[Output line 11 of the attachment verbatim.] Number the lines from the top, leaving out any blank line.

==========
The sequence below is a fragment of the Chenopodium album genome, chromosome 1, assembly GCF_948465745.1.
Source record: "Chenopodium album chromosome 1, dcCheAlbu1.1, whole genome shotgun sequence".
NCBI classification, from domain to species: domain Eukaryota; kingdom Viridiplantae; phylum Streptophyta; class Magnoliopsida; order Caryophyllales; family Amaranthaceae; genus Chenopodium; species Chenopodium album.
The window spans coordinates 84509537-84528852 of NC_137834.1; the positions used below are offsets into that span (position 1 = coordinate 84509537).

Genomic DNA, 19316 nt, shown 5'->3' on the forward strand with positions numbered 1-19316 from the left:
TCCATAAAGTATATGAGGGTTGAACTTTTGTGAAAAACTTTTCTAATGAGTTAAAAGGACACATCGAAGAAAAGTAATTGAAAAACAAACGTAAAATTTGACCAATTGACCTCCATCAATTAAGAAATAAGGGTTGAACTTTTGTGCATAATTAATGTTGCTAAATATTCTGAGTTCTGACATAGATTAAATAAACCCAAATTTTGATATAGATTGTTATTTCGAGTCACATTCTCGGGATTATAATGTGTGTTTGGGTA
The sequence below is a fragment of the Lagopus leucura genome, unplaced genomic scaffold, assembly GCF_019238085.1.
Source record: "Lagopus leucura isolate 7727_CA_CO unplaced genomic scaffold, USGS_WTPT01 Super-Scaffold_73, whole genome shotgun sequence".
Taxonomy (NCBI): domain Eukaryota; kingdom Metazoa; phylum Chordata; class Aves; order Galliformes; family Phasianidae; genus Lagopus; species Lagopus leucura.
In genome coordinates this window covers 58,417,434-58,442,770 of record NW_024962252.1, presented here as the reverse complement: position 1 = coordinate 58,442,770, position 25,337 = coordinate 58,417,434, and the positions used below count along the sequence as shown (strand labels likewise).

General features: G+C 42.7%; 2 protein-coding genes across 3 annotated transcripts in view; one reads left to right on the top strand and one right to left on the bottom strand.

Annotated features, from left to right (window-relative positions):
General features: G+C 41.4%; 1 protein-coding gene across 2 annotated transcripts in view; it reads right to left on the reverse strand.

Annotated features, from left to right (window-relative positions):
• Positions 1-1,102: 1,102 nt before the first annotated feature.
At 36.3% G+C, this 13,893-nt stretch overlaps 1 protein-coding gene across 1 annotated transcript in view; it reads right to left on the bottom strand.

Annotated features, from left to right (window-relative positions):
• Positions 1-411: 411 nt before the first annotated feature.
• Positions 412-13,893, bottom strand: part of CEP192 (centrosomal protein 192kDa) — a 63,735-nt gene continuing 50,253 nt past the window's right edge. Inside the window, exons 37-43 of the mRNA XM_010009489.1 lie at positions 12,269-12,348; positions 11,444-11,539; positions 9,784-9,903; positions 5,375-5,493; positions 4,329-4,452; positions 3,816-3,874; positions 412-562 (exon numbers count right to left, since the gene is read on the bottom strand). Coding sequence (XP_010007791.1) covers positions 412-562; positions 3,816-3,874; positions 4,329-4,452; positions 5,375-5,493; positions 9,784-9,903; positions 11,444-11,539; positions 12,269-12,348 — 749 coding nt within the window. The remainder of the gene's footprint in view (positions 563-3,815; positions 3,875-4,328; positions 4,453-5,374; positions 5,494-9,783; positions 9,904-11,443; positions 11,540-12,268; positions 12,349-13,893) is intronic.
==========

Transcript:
General features: G+C 42.7%; 2 protein-coding genes across 3 annotated transcripts in view; one reads left to right on the top strand and one right to left on the bottom strand.